Myke Spezzano: She is pretty funny and i would do my impersonation of CHER as if she was Rizzo in Grease or we talked in accents. We had some fun and she is liked by everyone. You really can’t say anything bad about her and you wouldn’t want to.... it was a hard show for us, the hours & the schedule alone, you get really close really fast on these types of productions and many thing get shared. Other than that I have to respect that time together.
Eva LaRue was on CSI:Miami and played a challenging role with some tough, demanding scenes with her fellow actors. She was intense. How would you describe the scenes with Summer and Eva? From the summary we read, it appears that Summer’s character has quite an uphill battle in trying to adjust to the new setting and to the demands of the family.
Myke Spezzano: Well, you know I just concern myself with the beauty elements of it all really. They had some great scenes together. Eva’s character had its challenges. She plays a working mom, who just doesn’t have the Christmas spirit. She and her husband run a Christmas store so for them the Christmas cheers is a paycheck, and her lack of spirit affects her kids in a sad way. Then Christine shows up and starts to undermine her rules. So those scenes to me where acted with so much more meaning than what I think was intended in the script. They are both such great talents and I am looking forward to seeing their work.
Eva and I have been acquaintances on and off for about 20 years so it was so amazing to work with her again and finally be able to call her friend. I would work with her on anything!
Myke, your study of classic film stars and other artists leads us to ask how much their work informs your choices. Your interest in their work is surely just for more than the makeup but have you learned anything in particular about your craft and your art from the work of other makeup artists or from the performances of these actors that you admire so much?
Myke Spezzano: Great questions! All my work steams from my love of classic films and the leading ladies of that time and up to the 80’s. They are all my reference guides, my muses. I used imagery from films a lot, for example, on my last film I wanted the actress, Emily Rose to look strong, stern, yet still sexy, so i would refer to that as, “let’s go Hitchcock blonde”, it’s homage to the blondes from films like Vertigo!
Myke, what upcoming projects can we look forward to for you? Do you have any dream projects that you would like to work on?
Myke Spezzano: Well, I have a film PLAYING FATHER, coming soon Directed by Eriq La Salle starring Eddie Cibrian. And getting ready to do yet another movie for Hallmark that has yes, more elves. Dream projects? I am working on writing one right now. We will see!
Myke: thank you so much for taking the time and for your effort in answering these questions. We wish you every success and sincerely hope that we see more of your work. And we look forward to reading more of your blog. To the readers, we highly recommend Myke’s blog called 'Last look with Myke the makeup guy' for his wit, insights, and breadth of knowledge that he so willingly shares.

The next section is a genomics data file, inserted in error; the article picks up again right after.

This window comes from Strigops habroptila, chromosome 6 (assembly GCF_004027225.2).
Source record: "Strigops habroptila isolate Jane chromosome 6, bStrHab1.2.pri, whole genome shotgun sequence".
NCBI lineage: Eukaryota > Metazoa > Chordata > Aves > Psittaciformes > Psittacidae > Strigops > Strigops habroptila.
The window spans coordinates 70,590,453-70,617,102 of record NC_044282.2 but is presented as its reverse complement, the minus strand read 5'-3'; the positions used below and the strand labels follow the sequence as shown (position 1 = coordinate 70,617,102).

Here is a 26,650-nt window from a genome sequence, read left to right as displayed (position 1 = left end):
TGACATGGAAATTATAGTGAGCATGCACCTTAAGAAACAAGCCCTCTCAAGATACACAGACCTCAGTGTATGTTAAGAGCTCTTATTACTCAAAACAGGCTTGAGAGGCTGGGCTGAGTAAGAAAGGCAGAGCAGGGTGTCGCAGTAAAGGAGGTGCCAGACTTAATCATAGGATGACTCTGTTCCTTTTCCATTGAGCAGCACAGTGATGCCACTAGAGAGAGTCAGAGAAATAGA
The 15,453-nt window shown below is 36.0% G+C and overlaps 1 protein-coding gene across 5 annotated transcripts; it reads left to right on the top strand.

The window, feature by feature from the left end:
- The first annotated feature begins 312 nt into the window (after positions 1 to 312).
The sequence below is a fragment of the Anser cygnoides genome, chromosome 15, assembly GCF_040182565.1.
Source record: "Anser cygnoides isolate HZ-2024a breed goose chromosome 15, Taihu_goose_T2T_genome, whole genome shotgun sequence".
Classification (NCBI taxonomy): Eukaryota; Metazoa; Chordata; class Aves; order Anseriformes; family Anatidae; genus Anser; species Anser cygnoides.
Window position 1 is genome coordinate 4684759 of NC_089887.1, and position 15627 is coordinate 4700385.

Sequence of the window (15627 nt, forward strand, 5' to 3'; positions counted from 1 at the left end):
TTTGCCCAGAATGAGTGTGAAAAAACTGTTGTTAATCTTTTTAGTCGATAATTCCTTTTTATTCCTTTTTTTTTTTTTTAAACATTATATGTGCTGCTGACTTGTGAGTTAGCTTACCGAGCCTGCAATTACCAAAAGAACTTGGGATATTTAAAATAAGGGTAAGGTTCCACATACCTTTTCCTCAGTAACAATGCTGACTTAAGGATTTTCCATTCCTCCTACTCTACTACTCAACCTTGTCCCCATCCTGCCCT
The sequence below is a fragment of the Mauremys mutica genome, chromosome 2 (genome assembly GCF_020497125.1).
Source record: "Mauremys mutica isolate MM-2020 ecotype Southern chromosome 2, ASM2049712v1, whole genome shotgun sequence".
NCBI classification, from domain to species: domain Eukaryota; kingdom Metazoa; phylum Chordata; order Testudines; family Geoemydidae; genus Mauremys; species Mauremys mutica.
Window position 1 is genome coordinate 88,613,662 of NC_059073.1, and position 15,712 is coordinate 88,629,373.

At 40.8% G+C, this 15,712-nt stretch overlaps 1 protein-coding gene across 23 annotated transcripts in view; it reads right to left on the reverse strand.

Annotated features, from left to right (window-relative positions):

'Help for the Holidays' premieres on Hallmark on Sunday, December 9 at 8/7c.
Christmas movies usually carry with them joy, happyness, romance and Christmas spirit. 'Help for the Holidays' has them all and has magic on top of that
A big thank you to our gifted member Alex for writing the questions and the introduction.
To learn more about Eva LaRue, you can visit fansite Eva LaRue Official.
|Total comments: 5|
Message #1 | KevinInEngland | 03 Dec 2012, 18:30 GMT
As I said in a tweet, Myke's world is 'so totally' unlike my life or any part of my working life.
I did leave this on his blog, which I believe highlights how different our lives can be if we choose a different path in life.
I worked in telecommunications one way or another:
It's nice that you can remember a woman like this (Colleen Moore). I sometimes wonder what life would have been like if I had become a tailor or something along those lines. I used to make clothes for my action men when I was a boy using my granny's Singer sewing machine. Later I made a shirt, then a plain & simple wedding and bridesmaid dress for my 1st wife & her sister and then that was it. Interesting thing was, I discovered late in life that my grandfather started out in life as a tailor before the war started. These things change you, as he was a sergeant and then a labourer after the war. Perhaps you might find something like this if you check your family history.
Message #2 | chrisdvanne | 30 Nov 2012, 18:02 GMT
The photos used to illustrate this interview are taken from the behind the scenes video or the press kit and there's even one from TSCC; i wanted the interview to have a "behind the scene" look, this is why i didn't use the promo stills.
Anyway, i hope these tidbits of information have made you even more excited to watch the movie
Message #5 | chrisdvanne | 02 Dec 2012, 10:04 GMT
It was late in the night when Myke wrote the answers to our questions and he allowed me to edit them freely, which i did with the help of KevinInEngland and Alex...thanks guys!
It may remove a bit of authenticity and colour to what Myke wrote but i must take in consideration the readers who are not as involved on the making of the questions as us and don't know the context as we do, not to mention non-american readers.
Some of Myke's answers will make great trivias for 'Help for the Holidays' IMDb page